Oct 12 2013
CAACUPÉ, Paraguay, October 12, 2013 - Sugar Labs(R), educational nonprofit provider of free and open-source learning software for children, is proud to celebrate TurtleArt Day  in Caacupé, Paraguay, with 275 students, their parents, and 77 teachers. They were joined by educators and Sugar developers from 8 countries throughout the Americas and as far away as Australia. Additional TurtleArt Days are planned for Peru, Costa Rica, Argentina, and Malaysia; the next will be October 15th in Montevideo, Uruguay.
Caacupé has been the focus of a one-to-one learning program run by Paraguay Educa  since 2008. The foundation is active in 35 schools, working with 365 teachers and 9,700 children. The children of Caacupé live in areas with high poverty levels: 60% of them are street workers and most have at least one parent living abroad. Much of the coordination was done by “Evolution” children, youth leaders in Caacupé who attend school in the morning, teach in the afternoon, and on weekends supply technical support to school programs.
TurtleArt is a programming environment with a graphical “turtle” that draws colorful art based on snap-together elements. Its “low floor” provides an easy entry point for beginners. It also has “high ceiling” programming features that challenge the more adventurous student. TurtleArt’s roots are in Logo, the first programming language for children, created by Seymour Papert, Wally Feurzeig, Daniel Bobrow, and Cynthia Solomon in 1967. Logo’s friendly turtle, which relies on instructions from children to move, has inspired adaptations from Logo for the Apple(R) II to Lego(R) Mindstorms(R), TurtleArt, and Scratch.
An international group of TurtleArtists travelled to Caacupé with the generous support of BBVA Bank to launch the first TurtleArt Day. Also participating was EduJam!  attendants, a group of developers who work on open-source educational software. Caacupé’s participants enjoyed workshops to create TurtleArt projects; interactive programming that involved robots and sensors; and discussions where educators and children shared their experiences.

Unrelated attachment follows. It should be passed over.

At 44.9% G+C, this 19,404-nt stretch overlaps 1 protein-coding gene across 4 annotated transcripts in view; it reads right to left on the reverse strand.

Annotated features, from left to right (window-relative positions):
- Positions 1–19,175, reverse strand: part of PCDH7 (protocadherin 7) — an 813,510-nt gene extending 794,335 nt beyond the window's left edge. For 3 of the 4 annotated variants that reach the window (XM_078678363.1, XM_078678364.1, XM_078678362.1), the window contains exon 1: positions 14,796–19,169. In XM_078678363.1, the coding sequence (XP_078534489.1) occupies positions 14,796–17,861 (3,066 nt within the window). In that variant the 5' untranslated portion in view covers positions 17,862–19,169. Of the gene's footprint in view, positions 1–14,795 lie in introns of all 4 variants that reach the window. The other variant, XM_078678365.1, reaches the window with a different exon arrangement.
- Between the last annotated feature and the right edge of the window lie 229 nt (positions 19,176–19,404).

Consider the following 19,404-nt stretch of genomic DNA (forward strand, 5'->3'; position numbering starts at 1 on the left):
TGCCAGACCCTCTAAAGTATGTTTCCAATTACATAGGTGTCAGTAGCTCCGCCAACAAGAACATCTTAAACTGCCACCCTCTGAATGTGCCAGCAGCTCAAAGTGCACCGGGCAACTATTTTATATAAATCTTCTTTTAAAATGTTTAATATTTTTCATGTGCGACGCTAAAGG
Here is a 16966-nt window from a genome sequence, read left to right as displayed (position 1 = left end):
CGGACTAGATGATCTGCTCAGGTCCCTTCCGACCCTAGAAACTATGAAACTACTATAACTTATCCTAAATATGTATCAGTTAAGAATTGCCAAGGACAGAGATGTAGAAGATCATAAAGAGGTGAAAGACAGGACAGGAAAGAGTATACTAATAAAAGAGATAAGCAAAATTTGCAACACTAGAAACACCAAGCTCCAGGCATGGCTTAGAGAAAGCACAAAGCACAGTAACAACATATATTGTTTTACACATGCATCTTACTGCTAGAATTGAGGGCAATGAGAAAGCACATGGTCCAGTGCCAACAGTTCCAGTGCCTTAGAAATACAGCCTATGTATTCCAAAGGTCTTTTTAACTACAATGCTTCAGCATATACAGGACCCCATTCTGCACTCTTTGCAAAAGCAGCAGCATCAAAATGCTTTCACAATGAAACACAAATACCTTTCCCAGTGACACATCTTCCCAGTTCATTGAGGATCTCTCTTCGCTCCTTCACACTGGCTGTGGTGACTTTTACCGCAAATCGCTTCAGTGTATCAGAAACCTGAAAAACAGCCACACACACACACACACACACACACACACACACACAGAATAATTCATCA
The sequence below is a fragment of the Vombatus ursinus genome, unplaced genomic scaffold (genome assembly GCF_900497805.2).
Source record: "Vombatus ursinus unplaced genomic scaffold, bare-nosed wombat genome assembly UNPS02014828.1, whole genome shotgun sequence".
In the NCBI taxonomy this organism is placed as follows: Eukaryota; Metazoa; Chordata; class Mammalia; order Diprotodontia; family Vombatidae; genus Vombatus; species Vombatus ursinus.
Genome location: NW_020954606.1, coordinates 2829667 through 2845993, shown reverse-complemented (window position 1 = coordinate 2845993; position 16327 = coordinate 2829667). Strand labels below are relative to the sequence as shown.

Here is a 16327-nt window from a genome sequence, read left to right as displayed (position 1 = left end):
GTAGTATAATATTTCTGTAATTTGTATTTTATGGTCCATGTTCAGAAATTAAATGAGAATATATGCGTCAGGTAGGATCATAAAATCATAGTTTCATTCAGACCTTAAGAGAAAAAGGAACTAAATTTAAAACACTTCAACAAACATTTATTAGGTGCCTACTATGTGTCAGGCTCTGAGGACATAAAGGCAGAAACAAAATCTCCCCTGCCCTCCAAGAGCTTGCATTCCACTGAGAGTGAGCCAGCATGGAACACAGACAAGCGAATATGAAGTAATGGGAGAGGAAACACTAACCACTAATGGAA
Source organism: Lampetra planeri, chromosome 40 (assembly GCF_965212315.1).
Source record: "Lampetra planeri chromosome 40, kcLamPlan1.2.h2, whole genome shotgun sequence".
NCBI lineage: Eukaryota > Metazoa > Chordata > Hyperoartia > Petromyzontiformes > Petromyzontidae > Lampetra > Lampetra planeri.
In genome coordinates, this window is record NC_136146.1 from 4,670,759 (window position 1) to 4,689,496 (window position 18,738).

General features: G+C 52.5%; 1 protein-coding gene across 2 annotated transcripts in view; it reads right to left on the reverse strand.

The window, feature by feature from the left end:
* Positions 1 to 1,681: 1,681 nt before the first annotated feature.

“Logo was designed to be ‘mathland’; TurtleArt is ‘artland’, says Artemis Papert, co-creator of TurtleArt. “It allows us to bring together art and programming. While you do art, you also do programming, math, and geometry – the tools you need while focusing on doing art. We have observed that artists become more comfortable with programming and programmers become more comfortable with art when they use TurtleArt.”
Cecilia Rodríguez Alcalá, Executive Director of Paraguay Educa, said, “The aspects of TurtleArt Day highlighted by the Evolution team included cultural exchange between the children and the international community, and children teaching each other, pursuing their personal interests, including projects involving physical-world interaction.”
Claudia Urrea, an educator and member of the Sugar Labs Oversight Board, said, “With TurtleArt, the children enjoyed programming the robots and using sensors, creating artistic images, engaging in the concrete use of mathematical concepts such as variables and random numbers, realizing how quickly the pace of their learning evolved, and discovering the multiple applicabilities of computation.”
Andres Aguirre of the Butia project, a robot programmed with TurtleArt, said, “Even though the children had limited time to use the robots, they were able to experiment with some high-level programming concepts such as conditionals and control structures.”
About Sugar Labs(R): Sugar Labs, a volunteer-driven, nonprofit organization, is a member project of the Software Freedom Conservancy. Sugar Labs coordinates volunteers around the world who are passionate about providing educational opportunities through the Sugar Learning Platform. Sugar is installed on more than three million computers. Sugar Labs is supported by donations and is seeking funding to accelerate development. For more information, please visit http://www.sugarlabs.org/press or contact email@example.com.
Sugar Labs(R) is a registered trademark of the Software Freedom Conservancy. Other names are trademarks of their respective owners.
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